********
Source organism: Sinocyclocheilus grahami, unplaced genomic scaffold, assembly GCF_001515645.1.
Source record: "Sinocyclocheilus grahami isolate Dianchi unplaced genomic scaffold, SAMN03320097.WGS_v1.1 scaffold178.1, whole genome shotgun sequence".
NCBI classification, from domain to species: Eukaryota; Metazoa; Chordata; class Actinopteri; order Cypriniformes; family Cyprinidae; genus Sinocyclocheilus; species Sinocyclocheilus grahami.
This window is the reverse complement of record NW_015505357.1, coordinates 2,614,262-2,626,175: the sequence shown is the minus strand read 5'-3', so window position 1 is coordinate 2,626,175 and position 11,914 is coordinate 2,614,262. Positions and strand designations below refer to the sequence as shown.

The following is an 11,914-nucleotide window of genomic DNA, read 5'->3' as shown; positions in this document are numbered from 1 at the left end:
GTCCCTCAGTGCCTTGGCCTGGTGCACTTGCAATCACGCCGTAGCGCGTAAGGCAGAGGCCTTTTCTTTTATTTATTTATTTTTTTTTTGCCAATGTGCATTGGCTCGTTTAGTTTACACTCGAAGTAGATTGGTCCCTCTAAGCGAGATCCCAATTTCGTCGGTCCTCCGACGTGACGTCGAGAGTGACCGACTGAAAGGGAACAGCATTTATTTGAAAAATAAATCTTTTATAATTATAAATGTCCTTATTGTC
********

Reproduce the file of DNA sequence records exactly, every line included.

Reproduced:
Source organism: Sinocyclocheilus grahami, unplaced genomic scaffold, assembly GCF_001515645.1.
Source record: "Sinocyclocheilus grahami isolate Dianchi unplaced genomic scaffold, SAMN03320097.WGS_v1.1 scaffold178.1, whole genome shotgun sequence".
NCBI classification, from domain to species: Eukaryota; Metazoa; Chordata; class Actinopteri; order Cypriniformes; family Cyprinidae; genus Sinocyclocheilus; species Sinocyclocheilus grahami.
This window is the reverse complement of record NW_015505357.1, coordinates 2,614,262-2,626,175: the sequence shown is the minus strand read 5'-3', so window position 1 is coordinate 2,626,175 and position 11,914 is coordinate 2,614,262. Positions and strand designations below refer to the sequence as shown.

The following is an 11,914-nucleotide window of genomic DNA, read 5'->3' as shown; positions in this document are numbered from 1 at the left end:
GTCCCTCAGTGCCTTGGCCTGGTGCACTTGCAATCACGCCGTAGCGCGTAAGGCAGAGGCCTTTTCTTTTATTTATTTATTTTTTTTTTGCCAATGTGCATTGGCTCGTTTAGTTTACACTCGAAGTAGATTGGTCCCTCTAAGCGAGATCCCAATTTCGTCGGTCCTCCGACGTGACGTCGAGAGTGACCGACTGAAAGGGAACAGCATTTATTTGAAAAATAAATCTTTTATAATTATAAATGTCCTTATTGTC